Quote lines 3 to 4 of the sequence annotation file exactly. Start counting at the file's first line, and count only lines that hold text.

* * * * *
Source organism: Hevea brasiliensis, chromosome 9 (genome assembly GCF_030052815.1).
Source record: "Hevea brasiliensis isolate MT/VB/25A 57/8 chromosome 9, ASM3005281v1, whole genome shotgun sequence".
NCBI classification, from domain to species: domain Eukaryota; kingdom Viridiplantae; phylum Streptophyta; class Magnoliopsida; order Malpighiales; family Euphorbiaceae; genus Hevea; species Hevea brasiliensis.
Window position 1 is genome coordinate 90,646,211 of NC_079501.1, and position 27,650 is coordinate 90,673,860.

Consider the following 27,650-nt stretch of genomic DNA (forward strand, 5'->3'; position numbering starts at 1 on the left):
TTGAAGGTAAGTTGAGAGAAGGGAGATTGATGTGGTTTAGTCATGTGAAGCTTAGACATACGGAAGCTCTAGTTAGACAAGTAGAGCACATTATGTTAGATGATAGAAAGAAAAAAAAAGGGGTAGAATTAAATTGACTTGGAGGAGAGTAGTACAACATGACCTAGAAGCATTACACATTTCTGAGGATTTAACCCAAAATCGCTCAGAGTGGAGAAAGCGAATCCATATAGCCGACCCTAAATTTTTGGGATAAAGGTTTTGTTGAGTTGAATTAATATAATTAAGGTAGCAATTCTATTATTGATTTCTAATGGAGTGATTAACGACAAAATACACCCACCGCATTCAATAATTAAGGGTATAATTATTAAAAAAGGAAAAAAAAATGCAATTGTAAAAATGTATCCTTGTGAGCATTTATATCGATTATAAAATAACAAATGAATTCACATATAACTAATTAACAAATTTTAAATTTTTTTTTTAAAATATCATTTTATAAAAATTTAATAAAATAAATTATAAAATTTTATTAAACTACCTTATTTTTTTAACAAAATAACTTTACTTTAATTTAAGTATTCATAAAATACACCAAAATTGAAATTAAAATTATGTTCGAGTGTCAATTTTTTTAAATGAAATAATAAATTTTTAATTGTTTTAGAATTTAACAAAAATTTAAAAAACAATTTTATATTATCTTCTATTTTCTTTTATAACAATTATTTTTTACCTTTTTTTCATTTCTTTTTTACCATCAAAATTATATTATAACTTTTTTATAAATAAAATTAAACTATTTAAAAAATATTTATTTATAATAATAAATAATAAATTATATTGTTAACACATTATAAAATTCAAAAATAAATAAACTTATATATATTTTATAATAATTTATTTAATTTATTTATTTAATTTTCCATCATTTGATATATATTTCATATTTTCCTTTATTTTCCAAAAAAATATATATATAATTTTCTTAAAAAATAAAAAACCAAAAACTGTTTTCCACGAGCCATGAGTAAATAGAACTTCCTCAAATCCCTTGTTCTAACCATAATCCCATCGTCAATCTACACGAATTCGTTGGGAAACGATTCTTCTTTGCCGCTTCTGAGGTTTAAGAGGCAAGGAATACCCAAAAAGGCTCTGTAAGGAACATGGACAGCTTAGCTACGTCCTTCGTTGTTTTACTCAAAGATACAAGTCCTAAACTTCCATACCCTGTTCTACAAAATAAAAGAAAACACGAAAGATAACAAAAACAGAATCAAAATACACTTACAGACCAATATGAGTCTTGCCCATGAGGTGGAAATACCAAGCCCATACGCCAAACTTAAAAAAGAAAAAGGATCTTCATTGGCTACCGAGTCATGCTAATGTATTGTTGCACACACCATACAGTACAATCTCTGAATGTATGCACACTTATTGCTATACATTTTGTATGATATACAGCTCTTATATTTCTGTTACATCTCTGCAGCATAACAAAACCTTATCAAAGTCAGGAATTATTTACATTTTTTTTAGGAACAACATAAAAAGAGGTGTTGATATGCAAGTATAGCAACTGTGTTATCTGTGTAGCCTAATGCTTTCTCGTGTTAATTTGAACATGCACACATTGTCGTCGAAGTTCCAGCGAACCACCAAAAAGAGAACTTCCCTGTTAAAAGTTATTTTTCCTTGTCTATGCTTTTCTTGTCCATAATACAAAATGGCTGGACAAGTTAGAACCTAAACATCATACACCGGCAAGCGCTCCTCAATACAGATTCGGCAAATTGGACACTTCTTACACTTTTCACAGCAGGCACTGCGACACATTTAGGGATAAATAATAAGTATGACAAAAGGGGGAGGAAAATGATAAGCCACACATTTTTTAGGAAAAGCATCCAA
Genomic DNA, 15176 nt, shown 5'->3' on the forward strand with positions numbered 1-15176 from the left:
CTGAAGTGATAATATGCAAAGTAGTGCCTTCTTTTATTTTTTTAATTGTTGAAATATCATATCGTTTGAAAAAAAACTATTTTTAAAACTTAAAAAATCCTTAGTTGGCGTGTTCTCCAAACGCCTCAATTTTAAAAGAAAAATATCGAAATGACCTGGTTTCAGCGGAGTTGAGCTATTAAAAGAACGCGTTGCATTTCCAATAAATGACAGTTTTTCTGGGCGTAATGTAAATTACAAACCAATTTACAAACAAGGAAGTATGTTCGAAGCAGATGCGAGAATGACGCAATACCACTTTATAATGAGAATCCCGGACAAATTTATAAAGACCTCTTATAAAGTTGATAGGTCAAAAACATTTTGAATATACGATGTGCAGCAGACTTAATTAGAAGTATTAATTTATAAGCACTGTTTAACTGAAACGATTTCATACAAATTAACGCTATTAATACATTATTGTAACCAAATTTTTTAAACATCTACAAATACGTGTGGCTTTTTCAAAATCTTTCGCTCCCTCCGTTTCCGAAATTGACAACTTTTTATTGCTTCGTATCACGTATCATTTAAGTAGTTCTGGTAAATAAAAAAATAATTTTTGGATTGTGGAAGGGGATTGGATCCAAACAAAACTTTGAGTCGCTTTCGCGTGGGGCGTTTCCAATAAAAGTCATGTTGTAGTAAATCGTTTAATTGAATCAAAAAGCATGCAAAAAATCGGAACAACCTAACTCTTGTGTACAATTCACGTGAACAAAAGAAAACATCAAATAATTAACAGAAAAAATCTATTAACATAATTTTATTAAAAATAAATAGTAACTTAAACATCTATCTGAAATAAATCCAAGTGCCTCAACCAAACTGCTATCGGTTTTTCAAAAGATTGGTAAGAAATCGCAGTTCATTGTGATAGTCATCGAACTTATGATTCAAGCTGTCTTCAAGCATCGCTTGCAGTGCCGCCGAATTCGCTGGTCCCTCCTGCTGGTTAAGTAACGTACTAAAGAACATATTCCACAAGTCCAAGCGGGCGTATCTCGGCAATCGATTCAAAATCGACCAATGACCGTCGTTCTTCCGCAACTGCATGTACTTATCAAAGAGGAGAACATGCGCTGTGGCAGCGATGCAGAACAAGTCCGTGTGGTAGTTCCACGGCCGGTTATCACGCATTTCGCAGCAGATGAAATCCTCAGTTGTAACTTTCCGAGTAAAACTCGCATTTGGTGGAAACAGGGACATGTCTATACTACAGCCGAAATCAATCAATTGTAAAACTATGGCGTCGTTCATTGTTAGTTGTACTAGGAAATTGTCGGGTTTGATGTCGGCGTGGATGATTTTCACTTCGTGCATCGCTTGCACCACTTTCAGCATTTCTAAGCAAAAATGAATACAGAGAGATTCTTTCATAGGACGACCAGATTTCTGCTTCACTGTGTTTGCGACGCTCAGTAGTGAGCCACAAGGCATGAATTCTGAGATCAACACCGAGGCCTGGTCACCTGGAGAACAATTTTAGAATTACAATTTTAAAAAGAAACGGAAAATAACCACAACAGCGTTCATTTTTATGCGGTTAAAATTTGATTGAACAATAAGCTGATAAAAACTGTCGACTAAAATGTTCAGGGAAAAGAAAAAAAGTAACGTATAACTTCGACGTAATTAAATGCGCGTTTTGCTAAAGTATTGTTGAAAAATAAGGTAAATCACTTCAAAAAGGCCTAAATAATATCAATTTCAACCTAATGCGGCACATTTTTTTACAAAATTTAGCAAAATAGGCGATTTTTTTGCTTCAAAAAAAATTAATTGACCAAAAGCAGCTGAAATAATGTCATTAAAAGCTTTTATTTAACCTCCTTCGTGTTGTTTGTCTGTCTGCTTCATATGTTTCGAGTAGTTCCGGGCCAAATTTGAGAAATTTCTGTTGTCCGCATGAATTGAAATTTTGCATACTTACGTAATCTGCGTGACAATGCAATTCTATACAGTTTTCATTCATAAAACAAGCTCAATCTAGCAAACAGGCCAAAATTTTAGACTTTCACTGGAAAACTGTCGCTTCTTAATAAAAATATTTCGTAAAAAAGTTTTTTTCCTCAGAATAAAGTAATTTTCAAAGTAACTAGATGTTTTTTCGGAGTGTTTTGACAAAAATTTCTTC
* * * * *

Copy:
NCBI classification, from domain to species: domain Eukaryota; kingdom Viridiplantae; phylum Streptophyta; class Magnoliopsida; order Malpighiales; family Euphorbiaceae; genus Hevea; species Hevea brasiliensis.
Window position 1 is genome coordinate 90,646,211 of NC_079501.1, and position 27,650 is coordinate 90,673,860.